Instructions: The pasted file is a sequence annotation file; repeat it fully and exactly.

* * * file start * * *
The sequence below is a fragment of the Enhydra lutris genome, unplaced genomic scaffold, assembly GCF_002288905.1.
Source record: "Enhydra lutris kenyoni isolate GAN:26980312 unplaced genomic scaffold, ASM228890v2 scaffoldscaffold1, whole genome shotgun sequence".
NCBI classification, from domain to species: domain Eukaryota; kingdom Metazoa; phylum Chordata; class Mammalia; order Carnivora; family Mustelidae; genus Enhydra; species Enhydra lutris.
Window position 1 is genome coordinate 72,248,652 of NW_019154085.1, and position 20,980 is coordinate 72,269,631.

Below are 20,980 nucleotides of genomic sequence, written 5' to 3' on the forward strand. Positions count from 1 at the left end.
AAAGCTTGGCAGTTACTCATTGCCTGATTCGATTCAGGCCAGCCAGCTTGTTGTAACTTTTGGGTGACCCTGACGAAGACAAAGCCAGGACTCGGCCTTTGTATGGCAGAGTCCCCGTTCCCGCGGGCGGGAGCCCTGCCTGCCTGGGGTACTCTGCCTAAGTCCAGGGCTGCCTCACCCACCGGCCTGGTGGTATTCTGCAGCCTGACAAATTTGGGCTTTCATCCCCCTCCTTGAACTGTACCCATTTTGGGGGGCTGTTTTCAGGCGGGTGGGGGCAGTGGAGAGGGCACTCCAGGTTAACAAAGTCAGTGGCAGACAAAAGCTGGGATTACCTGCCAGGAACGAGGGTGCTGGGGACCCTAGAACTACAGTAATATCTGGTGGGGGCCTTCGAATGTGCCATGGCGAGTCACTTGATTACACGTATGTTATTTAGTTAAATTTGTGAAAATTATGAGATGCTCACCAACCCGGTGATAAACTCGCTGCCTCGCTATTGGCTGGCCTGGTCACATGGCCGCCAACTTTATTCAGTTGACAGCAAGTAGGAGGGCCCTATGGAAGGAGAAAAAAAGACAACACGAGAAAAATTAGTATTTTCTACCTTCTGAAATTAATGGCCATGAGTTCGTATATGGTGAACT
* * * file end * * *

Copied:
The sequence below is a fragment of the Enhydra lutris genome, unplaced genomic scaffold, assembly GCF_002288905.1.
Source record: "Enhydra lutris kenyoni isolate GAN:26980312 unplaced genomic scaffold, ASM228890v2 scaffoldscaffold1, whole genome shotgun sequence".
NCBI classification, from domain to species: domain Eukaryota; kingdom Metazoa; phylum Chordata; class Mammalia; order Carnivora; family Mustelidae; genus Enhydra; species Enhydra lutris.
Window position 1 is genome coordinate 72,248,652 of NW_019154085.1, and position 20,980 is coordinate 72,269,631.

Below are 20,980 nucleotides of genomic sequence, written 5' to 3' on the forward strand. Positions count from 1 at the left end.
AAAGCTTGGCAGTTACTCATTGCCTGATTCGATTCAGGCCAGCCAGCTTGTTGTAACTTTTGGGTGACCCTGACGAAGACAAAGCCAGGACTCGGCCTTTGTATGGCAGAGTCCCCGTTCCCGCGGGCGGGAGCCCTGCCTGCCTGGGGTACTCTGCCTAAGTCCAGGGCTGCCTCACCCACCGGCCTGGTGGTATTCTGCAGCCTGACAAATTTGGGCTTTCATCCCCCTCCTTGAACTGTACCCATTTTGGGGGGCTGTTTTCAGGCGGGTGGGGGCAGTGGAGAGGGCACTCCAGGTTAACAAAGTCAGTGGCAGACAAAAGCTGGGATTACCTGCCAGGAACGAGGGTGCTGGGGACCCTAGAACTACAGTAATATCTGGTGGGGGCCTTCGAATGTGCCATGGCGAGTCACTTGATTACACGTATGTTATTTAGTTAAATTTGTGAAAATTATGAGATGCTCACCAACCCGGTGATAAACTCGCTGCCTCGCTATTGGCTGGCCTGGTCACATGGCCGCCAACTTTATTCAGTTGACAGCAAGTAGGAGGGCCCTATGGAAGGAGAAAAAAAGACAACACGAGAAAAATTAGTATTTTCTACCTTCTGAAATTAATGGCCATGAGTTCGTATATGGTGAACT